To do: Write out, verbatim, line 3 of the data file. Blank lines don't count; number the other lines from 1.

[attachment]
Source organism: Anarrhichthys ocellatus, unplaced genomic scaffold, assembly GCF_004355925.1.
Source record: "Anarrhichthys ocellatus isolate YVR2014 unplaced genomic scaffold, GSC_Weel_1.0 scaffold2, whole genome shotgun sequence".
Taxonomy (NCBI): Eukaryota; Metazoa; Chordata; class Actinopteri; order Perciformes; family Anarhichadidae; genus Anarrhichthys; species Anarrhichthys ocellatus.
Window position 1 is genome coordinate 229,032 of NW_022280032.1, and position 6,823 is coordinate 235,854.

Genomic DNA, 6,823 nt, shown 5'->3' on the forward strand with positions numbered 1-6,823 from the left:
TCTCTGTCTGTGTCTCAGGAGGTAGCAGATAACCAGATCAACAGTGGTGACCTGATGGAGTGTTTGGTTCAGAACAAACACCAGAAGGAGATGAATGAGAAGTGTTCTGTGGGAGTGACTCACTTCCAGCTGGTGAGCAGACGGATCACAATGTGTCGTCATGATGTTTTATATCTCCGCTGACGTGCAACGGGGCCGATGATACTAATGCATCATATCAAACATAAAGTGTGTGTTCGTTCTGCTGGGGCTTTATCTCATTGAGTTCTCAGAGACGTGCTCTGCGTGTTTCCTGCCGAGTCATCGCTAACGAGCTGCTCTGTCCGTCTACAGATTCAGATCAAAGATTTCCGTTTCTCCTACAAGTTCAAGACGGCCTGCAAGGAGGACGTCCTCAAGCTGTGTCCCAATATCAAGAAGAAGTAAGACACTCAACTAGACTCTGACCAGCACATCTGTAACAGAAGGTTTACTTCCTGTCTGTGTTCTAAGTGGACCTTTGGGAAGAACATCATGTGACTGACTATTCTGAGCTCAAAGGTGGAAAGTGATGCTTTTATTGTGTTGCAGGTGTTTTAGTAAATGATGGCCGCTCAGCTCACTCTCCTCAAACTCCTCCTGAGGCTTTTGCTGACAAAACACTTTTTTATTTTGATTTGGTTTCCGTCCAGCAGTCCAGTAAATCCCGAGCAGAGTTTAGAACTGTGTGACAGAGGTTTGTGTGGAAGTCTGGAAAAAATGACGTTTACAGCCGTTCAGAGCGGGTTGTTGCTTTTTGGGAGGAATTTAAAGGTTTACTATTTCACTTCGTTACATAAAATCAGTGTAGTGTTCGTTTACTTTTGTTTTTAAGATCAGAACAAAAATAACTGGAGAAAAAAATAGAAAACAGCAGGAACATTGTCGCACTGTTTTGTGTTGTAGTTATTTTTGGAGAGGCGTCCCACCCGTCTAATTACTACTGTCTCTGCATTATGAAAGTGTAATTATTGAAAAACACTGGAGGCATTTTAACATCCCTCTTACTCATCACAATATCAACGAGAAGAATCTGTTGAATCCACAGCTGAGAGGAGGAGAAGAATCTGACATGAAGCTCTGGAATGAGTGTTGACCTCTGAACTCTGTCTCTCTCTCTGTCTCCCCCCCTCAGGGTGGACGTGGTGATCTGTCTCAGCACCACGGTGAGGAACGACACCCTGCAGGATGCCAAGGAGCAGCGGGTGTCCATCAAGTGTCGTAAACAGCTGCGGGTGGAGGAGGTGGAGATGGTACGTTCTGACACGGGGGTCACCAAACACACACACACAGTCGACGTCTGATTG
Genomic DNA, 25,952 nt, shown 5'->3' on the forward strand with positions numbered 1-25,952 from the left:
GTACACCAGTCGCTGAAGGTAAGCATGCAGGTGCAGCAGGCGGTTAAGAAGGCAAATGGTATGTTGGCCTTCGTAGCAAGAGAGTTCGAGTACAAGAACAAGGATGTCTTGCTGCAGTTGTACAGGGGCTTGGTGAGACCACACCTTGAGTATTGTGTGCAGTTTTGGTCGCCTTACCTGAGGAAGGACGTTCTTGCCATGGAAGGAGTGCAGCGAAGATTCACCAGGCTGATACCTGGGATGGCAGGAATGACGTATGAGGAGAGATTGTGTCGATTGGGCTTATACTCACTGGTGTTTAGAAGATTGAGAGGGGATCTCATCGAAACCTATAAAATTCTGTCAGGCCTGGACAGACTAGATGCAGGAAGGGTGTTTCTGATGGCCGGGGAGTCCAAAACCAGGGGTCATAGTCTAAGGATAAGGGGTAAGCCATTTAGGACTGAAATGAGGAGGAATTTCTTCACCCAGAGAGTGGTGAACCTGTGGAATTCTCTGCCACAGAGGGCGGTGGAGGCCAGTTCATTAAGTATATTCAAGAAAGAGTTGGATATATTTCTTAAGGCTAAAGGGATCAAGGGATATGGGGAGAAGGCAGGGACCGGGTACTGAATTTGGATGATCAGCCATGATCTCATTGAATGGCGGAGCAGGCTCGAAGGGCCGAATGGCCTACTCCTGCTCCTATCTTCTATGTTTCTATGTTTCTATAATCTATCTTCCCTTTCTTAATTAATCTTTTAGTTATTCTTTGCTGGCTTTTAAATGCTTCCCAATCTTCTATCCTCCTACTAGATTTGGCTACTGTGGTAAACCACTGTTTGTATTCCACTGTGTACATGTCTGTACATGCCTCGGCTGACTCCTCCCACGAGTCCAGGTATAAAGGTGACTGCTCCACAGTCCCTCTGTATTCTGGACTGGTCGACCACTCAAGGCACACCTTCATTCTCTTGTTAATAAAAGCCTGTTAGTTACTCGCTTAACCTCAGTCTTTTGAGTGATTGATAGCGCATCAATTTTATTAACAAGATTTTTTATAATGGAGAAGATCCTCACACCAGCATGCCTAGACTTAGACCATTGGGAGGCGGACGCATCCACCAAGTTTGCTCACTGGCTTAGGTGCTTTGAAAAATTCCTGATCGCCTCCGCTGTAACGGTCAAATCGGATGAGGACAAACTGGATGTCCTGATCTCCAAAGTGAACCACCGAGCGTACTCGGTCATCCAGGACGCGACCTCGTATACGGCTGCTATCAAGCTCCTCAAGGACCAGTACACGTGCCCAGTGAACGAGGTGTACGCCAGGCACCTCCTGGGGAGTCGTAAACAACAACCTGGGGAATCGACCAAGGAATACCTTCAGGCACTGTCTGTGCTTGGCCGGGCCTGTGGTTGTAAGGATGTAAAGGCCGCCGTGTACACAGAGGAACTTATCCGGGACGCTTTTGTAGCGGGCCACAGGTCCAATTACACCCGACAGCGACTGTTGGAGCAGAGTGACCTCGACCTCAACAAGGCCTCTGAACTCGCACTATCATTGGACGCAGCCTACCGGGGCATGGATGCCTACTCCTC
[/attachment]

Taxonomy (NCBI): Eukaryota; Metazoa; Chordata; class Actinopteri; order Perciformes; family Anarhichadidae; genus Anarrhichthys; species Anarrhichthys ocellatus.